World Cup profiles: England
Are things looking up for England's national football side? (AFP)
As any self respecting Scotsman that has lived previously in London knows, we are only about a month or so away from the red top tabloids beginning to trumpet England’s prospects of winning the World Cup.
World in Motion by New Order and Skinner and Baddiel will be all over the radio and Sportsweek will interview Sir Geoff Hirst and Peter Shilton constantly.
However, for the first time since England failed to qualify in 1994 there does appear to be far more realism about just how limited this current England squad is. So just how far can they go?
To kick off, England have a tough group and will probably have to beat one of either Uruguay or Italy to qualify if one is to assume that Costa Rica will be the whipping boys. My very own Scotland were famously beaten by Costa Rica 1-0 at the 1990 World Cup but one would think England should be good enough to avoid that fate.
In the recent past, England have had many fine players, the likes of Shearer, Ferdinand, Scholes, Gerrard, Ashley Cole, Gary Neville and Michael Owen in his pomp would grace many teams at the highest level. So how good is the current crop?
Should Joe Hart be fit and re-find his best form then England have a fine top class keeper the equal of most at the tournament. Should however he continue to impersonate one of the Chuckle Brothers then England have a serious problem as none of the back up keepers are proven nor of the required calibre.
England must be wishing that either Leighton Baines or Ashley Cole were right footed and could play in tandem on the left and right. Cole has been one of the few truly world-class players that England possess but he is coming to the end and even Jose Mourinho seems to have lost a little faith.
Baines is a wonderful attacking option with his crossing and dead ball striking but he is suspect against the very best defensively. It doesn’t always show up in the Premiership but he was found wanting in England’s recent friendly defeat. Regardless, Hodgson has far bigger issues and left back will not be of paramount concern.
At right back, both Glenn Johnson and Kyle Walker are substandard defensively and will be in for a tough time against the better sides as their positional play is simply not good enough. Johnson will probably get the nod for the starting berth but it is a problem area for England.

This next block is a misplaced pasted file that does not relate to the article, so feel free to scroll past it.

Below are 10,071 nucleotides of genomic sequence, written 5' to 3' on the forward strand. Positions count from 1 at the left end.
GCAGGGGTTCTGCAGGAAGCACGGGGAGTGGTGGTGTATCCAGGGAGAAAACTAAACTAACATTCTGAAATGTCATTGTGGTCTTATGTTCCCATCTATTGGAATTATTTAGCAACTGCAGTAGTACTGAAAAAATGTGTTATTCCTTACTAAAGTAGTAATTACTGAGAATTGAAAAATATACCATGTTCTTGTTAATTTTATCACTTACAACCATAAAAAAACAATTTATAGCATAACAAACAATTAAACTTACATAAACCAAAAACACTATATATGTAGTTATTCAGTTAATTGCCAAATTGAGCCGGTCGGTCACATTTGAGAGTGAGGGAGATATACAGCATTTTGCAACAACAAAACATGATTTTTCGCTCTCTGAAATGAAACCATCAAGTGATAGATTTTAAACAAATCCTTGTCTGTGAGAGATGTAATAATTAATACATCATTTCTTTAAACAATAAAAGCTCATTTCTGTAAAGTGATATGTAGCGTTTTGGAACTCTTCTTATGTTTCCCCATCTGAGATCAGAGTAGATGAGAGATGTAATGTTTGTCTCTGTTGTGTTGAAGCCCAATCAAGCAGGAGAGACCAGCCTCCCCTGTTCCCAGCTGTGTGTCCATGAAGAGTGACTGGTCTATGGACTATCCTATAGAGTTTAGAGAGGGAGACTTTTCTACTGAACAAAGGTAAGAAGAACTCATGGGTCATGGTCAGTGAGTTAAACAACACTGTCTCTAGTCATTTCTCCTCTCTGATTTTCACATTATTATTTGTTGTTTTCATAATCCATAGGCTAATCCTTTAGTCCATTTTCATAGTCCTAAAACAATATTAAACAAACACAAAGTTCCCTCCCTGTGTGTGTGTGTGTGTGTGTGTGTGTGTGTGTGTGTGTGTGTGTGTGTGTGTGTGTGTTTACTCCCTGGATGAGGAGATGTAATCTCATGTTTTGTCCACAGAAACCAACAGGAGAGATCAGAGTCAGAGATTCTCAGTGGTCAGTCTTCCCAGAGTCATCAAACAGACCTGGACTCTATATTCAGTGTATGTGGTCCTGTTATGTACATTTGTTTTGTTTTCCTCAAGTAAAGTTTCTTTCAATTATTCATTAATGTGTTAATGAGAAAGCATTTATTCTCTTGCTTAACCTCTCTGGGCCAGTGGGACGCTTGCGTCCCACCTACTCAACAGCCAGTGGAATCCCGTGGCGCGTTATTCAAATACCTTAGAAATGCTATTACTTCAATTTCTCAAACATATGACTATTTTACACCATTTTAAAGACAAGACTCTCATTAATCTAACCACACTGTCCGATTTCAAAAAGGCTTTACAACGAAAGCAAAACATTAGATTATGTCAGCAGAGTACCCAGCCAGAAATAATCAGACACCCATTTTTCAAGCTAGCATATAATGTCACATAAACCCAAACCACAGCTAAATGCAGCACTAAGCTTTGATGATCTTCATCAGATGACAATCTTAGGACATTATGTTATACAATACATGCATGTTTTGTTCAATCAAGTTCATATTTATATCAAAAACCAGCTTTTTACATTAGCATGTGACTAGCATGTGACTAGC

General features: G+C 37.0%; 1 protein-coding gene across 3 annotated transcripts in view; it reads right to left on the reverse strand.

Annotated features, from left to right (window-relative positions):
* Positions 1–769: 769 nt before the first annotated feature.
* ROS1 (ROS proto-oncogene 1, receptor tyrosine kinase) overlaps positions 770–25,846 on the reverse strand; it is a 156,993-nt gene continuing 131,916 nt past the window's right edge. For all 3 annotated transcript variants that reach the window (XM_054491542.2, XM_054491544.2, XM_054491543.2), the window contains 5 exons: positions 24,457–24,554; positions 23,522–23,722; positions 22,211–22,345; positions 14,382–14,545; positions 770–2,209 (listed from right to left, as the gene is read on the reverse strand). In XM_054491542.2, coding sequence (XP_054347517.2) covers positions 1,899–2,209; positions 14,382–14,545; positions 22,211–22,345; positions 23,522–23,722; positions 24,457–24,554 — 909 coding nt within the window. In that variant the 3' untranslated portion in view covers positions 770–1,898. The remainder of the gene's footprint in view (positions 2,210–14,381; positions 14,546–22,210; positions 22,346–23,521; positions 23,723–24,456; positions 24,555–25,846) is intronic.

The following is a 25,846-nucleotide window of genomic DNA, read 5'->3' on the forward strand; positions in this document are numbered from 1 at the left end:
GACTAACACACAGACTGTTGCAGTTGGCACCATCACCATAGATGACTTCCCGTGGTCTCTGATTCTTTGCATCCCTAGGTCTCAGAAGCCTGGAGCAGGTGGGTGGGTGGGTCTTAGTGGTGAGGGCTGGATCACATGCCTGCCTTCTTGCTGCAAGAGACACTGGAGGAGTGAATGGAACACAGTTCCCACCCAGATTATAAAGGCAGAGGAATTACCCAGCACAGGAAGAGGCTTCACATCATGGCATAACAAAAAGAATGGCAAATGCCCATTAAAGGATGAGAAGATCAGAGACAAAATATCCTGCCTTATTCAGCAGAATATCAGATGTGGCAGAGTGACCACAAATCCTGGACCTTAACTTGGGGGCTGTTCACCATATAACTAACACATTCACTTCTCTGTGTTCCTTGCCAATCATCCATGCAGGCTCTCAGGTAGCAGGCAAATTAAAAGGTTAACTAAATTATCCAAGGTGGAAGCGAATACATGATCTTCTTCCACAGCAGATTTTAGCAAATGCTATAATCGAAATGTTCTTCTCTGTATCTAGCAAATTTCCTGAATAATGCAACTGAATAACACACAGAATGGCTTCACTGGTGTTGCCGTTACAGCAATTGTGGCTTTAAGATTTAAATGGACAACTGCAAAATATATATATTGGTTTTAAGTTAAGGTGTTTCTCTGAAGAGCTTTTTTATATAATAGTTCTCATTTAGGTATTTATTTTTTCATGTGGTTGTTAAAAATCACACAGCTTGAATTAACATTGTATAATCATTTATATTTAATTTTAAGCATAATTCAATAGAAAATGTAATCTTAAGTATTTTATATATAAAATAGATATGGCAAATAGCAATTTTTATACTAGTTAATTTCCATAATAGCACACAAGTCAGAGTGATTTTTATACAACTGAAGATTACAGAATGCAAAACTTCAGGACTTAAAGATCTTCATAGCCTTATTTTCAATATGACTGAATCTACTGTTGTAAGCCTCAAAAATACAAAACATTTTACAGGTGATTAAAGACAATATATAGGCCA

Hodgson’s preferred pairing appears to be Gary Cahill and Phil Jagielka. Both are good solid Premiership defenders but the reality is they are a level down from the likes of Sol Campbell and Rio Ferdinand in their prime.
Cahill has definitely benefitted from moving to Chelsea and playing in the Champions League but one would fear for this pairing against the pace and movement of the very best attacking players.
While used all over the pitch for United, I firmly believe that Phil Jones’ best position is at centre back and I think he will develop into a fine one.
Whether he has enough experience (and fitness) to play for England regularly there yet is questionable however. His versatility will probably mean he remains a good bench option for Hodgson in Brazil.
In the past, England have had a plethora of great central midfielders, Paul Gascoigne, Paul Ince, Steven Gerrard, Paul Scholes, Frank Lampard and the problem for the past decade has simply been trying to get the right blend.
Gerrard and Lampard remain but they are fading forces although Gerrard can still contribute fully this Summer. Lampard may have to make do with coming off the bench to try to rescue games for England.
Jack Wilshire remains an enigma with his place in the centre for Arsenal even being in jeopardy this season. His injury problems have been horrendous and for the time being it seems that both Wenger and Hodgson have lost some faith in him. A fit and firing Wilshire would be a huge plus for England this Summer.
Michael Carrick had a fine season for United last year but he has had injury problems again this season. If England were to play a 4-3-3 or a 4-2-3-1 then he would be a fine choice for a holding role. He is not the most glamorous of players but his teammates always value his contribution.
A lack of mobility against passing and movement leaves him vulnerable defensively however.
I have to say I am not a fan of either James Milner or Tom Cleverley and like Carrick, when they are playing top class players with top class movement, they are left as passengers with a slight resemblance to wheelie bins in white shirts.
Jordan Henderson and Ross Barkley both appear to be making late runs at the squad along with Adam Lallana. Of the three only Barkley to me appears to have the potential to influence a World Cup game at the sharp end of things and should be worth a gamble.
Gascoigne made a late run at Italia ’90 and came a hair’s breadth from inspiring England into the final.
While it is not entirely clear what formation Hodgson will employ, he does have options further up the pitch.